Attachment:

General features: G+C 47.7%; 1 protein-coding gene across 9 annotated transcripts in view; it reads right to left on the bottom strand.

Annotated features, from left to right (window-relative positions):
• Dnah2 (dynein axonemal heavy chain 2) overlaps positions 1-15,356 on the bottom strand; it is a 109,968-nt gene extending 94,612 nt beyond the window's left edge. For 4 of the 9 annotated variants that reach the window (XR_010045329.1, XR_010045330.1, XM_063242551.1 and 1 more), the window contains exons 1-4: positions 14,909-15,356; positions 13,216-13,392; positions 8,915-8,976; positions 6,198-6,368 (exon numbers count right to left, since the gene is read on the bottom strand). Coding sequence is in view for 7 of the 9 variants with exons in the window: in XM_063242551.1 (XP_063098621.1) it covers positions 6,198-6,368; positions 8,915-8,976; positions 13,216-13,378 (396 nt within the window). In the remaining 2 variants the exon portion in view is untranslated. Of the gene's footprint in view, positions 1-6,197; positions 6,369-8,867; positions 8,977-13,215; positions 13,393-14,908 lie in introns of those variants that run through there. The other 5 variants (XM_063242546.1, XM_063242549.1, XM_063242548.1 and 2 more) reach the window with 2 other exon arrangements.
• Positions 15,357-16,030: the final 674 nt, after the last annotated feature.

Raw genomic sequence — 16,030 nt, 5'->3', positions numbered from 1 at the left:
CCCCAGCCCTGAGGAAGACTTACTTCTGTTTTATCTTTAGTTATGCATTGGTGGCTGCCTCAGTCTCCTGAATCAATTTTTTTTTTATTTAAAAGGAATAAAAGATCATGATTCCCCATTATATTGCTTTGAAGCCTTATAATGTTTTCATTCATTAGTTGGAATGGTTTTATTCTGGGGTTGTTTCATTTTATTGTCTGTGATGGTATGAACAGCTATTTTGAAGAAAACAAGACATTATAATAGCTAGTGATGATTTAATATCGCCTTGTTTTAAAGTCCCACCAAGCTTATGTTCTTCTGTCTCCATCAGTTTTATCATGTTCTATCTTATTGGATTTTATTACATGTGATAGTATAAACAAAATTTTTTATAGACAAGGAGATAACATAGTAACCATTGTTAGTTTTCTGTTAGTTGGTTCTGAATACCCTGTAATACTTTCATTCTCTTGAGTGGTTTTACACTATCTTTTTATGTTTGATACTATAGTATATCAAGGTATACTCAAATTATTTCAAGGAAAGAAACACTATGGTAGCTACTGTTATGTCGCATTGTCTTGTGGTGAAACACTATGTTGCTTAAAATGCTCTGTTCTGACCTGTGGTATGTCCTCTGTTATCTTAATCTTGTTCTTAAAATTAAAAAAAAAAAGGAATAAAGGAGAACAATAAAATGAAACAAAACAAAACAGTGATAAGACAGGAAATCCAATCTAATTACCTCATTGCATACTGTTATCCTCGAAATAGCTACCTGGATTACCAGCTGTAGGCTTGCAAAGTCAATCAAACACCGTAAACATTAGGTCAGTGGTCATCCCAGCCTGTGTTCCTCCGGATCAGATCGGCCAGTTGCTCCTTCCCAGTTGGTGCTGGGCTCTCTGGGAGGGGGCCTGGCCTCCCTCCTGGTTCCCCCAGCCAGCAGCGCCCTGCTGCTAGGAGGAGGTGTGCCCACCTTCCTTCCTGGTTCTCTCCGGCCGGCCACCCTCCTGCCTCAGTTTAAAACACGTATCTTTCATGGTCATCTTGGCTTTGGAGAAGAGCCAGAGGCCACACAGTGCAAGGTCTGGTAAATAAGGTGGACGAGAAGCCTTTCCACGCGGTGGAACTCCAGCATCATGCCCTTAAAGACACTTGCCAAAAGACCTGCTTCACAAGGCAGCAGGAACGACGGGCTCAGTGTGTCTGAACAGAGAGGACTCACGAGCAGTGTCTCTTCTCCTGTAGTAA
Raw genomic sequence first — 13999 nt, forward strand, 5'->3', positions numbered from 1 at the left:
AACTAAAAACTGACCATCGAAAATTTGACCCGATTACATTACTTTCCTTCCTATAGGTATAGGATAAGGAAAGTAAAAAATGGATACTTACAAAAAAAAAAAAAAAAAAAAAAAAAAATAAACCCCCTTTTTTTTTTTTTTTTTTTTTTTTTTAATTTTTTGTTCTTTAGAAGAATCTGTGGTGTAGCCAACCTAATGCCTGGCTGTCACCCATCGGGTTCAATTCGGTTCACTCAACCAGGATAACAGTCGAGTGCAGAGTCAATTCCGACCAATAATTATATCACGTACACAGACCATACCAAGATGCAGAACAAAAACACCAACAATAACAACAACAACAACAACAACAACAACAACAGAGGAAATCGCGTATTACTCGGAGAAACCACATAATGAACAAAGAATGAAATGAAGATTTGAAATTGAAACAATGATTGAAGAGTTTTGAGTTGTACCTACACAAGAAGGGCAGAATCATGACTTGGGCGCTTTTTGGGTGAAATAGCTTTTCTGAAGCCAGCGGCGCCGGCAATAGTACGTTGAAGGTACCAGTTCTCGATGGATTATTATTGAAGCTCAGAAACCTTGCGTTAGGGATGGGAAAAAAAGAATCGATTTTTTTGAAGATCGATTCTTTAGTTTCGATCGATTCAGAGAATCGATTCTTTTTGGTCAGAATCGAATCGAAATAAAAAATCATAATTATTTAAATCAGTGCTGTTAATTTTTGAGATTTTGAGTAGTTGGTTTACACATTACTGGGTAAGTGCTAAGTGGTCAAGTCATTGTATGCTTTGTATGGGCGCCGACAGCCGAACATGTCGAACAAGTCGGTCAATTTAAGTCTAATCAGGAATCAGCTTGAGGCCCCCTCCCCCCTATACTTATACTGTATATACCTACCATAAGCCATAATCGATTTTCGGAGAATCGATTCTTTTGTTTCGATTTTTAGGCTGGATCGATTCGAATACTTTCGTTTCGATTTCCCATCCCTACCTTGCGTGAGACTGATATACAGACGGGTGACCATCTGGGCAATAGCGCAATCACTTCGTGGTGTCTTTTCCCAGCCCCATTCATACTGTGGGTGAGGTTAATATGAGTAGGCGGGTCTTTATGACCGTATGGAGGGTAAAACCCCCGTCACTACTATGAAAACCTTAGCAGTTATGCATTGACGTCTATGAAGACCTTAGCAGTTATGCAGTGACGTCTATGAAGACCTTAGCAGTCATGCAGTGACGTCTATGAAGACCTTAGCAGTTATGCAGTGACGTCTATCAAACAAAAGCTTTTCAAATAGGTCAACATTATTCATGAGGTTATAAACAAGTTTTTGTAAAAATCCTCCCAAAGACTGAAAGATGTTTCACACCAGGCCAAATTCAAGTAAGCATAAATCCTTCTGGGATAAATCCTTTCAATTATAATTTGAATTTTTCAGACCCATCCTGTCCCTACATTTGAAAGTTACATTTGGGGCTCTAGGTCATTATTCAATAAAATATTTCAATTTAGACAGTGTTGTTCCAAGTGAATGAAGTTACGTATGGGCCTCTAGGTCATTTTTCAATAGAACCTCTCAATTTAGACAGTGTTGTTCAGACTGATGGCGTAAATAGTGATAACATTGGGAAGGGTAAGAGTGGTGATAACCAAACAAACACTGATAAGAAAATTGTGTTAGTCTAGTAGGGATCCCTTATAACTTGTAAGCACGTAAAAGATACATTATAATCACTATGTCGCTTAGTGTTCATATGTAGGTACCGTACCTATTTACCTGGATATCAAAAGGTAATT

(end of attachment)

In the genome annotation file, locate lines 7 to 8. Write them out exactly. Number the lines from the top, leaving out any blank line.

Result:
Raw genomic sequence first — 13999 nt, forward strand, 5'->3', positions numbered from 1 at the left:
AACTAAAAACTGACCATCGAAAATTTGACCCGATTACATTACTTTCCTTCCTATAGGTATAGGATAAGGAAAGTAAAAAATGGATACTTACAAAAAAAAAAAAAAAAAAAAAAAAAAATAAACCCCCTTTTTTTTTTTTTTTTTTTTTTTTTTAATTTTTTGTTCTTTAGAAGAATCTGTGGTGTAGCCAACCTAATGCCTGGCTGTCACCCATCGGGTTCAATTCGGTTCACTCAACCAGGATAACAGTCGAGTGCAGAGTCAATTCCGACCAATAATTATATCACGTACACAGACCATACCAAGATGCAGAACAAAAACACCAACAATAACAACAACAACAACAACAACAACAACAACAGAGGAAATCGCGTATTACTCGGAGAAACCACATAATGAACAAAGAATGAAATGAAGATTTGAAATTGAAACAATGATTGAAGAGTTTTGAGTTGTACCTACACAAGAAGGGCAGAATCATGACTTGGGCGCTTTTTGGGTGAAATAGCTTTTCTGAAGCCAGCGGCGCCGGCAATAGTACGTTGAAGGTACCAGTTCTCGATGGATTATTATTGAAGCTCAGAAACCTTGCGTTAGGGATGGGAAAAAAAGAATCGATTTTTTTGAAGATCGATTCTTTAGTTTCGATCGATTCAGAGAATCGATTCTTTTTGGTCAGAATCGAATCGAAATAAAAAATCATAATTATTTAAATCAGTGCTGTTAATTTTTGAGATTTTGAGTAGTTGGTTTACACATTACTGGGTAAGTGCTAAGTGGTCAAGTCATTGTATGCTTTGTATGGGCGCCGACAGCCGAACATGTCGAACAAGTCGGTCAATTTAAGTCTAATCAGGAATCAGCTTGAGGCCCCCTCCCCCCTATACTTATACTGTATATACCTACCATAAGCCATAATCGATTTTCGGAGAATCGATTCTTTTGTTTCGATTTTTAGGCTGGATCGATTCGAATACTTTCGTTTCGATTTCCCATCCCTACCTTGCGTGAGACTGATATACAGACGGGTGACCATCTGGGCAATAGCGCAATCACTTCGTGGTGTCTTTTCCCAGCCCCATTCATACTGTGGGTGAGGTTAATATGAGTAGGCGGGTCTTTATGACCGTATGGAGGGTAAAACCCCCGTCACTACTATGAAAACCTTAGCAGTTATGCATTGACGTCTATGAAGACCTTAGCAGTTATGCAGTGACGTCTATGAAGACCTTAGCAGTCATGCAGTGACGTCTATGAAGACCTTAGCAGTTATGCAGTGACGTCTATCAAACAAAAGCTTTTCAAATAGGTCAACATTATTCATGAGGTTATAAACAAGTTTTTGTAAAAATCCTCCCAAAGACTGAAAGATGTTTCACACCAGGCCAAATTCAAGTAAGCATAAATCCTTCTGGGATAAATCCTTTCAATTATAATTTGAATTTTTCAGACCCATCCTGTCCCTACATTTGAAAGTTACATTTGGGGCTCTAGGTCATTATTCAATAAAATATTTCAATTTAGACAGTGTTGTTCCAAGTGAATGAAGTTACGTATGGGCCTCTAGGTCATTTTTCAATAGAACCTCTCAATTTAGACAGTGTTGTTCAGACTGATGGCGTAAATAGTGATAACATTGGGAAGGGTAAGAGTGGTGATAACCAAACAAACACTGATAAGAAAATTGTGTTAGTCTAGTAGGGATCCCTTATAACTTGTAAGCACGTAAAAGATACATTATAATCACTATGTCGCTTAGTGTTCATATGTAGGTACCGTACCTATTTACCTGGATATCAAAAGGTAATT